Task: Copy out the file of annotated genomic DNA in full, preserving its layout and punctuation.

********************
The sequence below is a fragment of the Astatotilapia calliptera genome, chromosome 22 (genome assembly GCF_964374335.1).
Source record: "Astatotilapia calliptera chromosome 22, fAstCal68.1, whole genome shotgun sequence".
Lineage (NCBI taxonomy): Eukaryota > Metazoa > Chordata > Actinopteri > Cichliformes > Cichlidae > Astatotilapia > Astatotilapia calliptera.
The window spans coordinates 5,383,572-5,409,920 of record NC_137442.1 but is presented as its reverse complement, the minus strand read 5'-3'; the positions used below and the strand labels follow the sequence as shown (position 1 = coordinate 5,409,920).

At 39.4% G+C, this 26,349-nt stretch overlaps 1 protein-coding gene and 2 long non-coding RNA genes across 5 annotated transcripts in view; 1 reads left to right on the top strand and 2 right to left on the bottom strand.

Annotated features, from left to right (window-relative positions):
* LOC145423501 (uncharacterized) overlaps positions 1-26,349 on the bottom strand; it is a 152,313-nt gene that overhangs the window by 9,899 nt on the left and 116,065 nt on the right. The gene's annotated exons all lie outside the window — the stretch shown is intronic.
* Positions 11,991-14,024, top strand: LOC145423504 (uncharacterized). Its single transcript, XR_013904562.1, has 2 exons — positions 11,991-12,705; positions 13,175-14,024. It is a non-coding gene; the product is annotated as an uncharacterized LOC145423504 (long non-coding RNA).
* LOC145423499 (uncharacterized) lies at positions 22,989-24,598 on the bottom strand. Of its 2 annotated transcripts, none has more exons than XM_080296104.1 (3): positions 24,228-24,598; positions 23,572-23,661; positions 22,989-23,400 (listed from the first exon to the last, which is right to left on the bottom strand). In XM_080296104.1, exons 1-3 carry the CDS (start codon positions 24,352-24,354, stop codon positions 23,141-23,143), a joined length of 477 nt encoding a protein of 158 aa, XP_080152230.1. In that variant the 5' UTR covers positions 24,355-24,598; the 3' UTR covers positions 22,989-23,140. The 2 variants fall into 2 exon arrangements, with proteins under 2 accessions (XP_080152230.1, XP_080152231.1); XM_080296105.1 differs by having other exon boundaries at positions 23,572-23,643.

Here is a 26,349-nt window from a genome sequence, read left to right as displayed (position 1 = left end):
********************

The sequence below is a fragment of the Astatotilapia calliptera genome, chromosome 22 (genome assembly GCF_964374335.1).
Source record: "Astatotilapia calliptera chromosome 22, fAstCal68.1, whole genome shotgun sequence".
Lineage (NCBI taxonomy): Eukaryota > Metazoa > Chordata > Actinopteri > Cichliformes > Cichlidae > Astatotilapia > Astatotilapia calliptera.
The window spans coordinates 5,383,572-5,409,920 of record NC_137442.1 but is presented as its reverse complement, the minus strand read 5'-3'; the positions used below and the strand labels follow the sequence as shown (position 1 = coordinate 5,409,920).

At 39.4% G+C, this 26,349-nt stretch overlaps 1 protein-coding gene and 2 long non-coding RNA genes across 5 annotated transcripts in view; 1 reads left to right on the top strand and 2 right to left on the bottom strand.

Annotated features, from left to right (window-relative positions):
* LOC145423501 (uncharacterized) overlaps positions 1-26,349 on the bottom strand; it is a 152,313-nt gene that overhangs the window by 9,899 nt on the left and 116,065 nt on the right. The gene's annotated exons all lie outside the window — the stretch shown is intronic.
* Positions 11,991-14,024, top strand: LOC145423504 (uncharacterized). Its single transcript, XR_013904562.1, has 2 exons — positions 11,991-12,705; positions 13,175-14,024. It is a non-coding gene; the product is annotated as an uncharacterized LOC145423504 (long non-coding RNA).
* LOC145423499 (uncharacterized) lies at positions 22,989-24,598 on the bottom strand. Of its 2 annotated transcripts, none has more exons than XM_080296104.1 (3): positions 24,228-24,598; positions 23,572-23,661; positions 22,989-23,400 (listed from the first exon to the last, which is right to left on the bottom strand). In XM_080296104.1, exons 1-3 carry the CDS (start codon positions 24,352-24,354, stop codon positions 23,141-23,143), a joined length of 477 nt encoding a protein of 158 aa, XP_080152230.1. In that variant the 5' UTR covers positions 24,355-24,598; the 3' UTR covers positions 22,989-23,140. The 2 variants fall into 2 exon arrangements, with proteins under 2 accessions (XP_080152230.1, XP_080152231.1); XM_080296105.1 differs by having other exon boundaries at positions 23,572-23,643.

Here is a 26,349-nt window from a genome sequence, read left to right as displayed (position 1 = left end):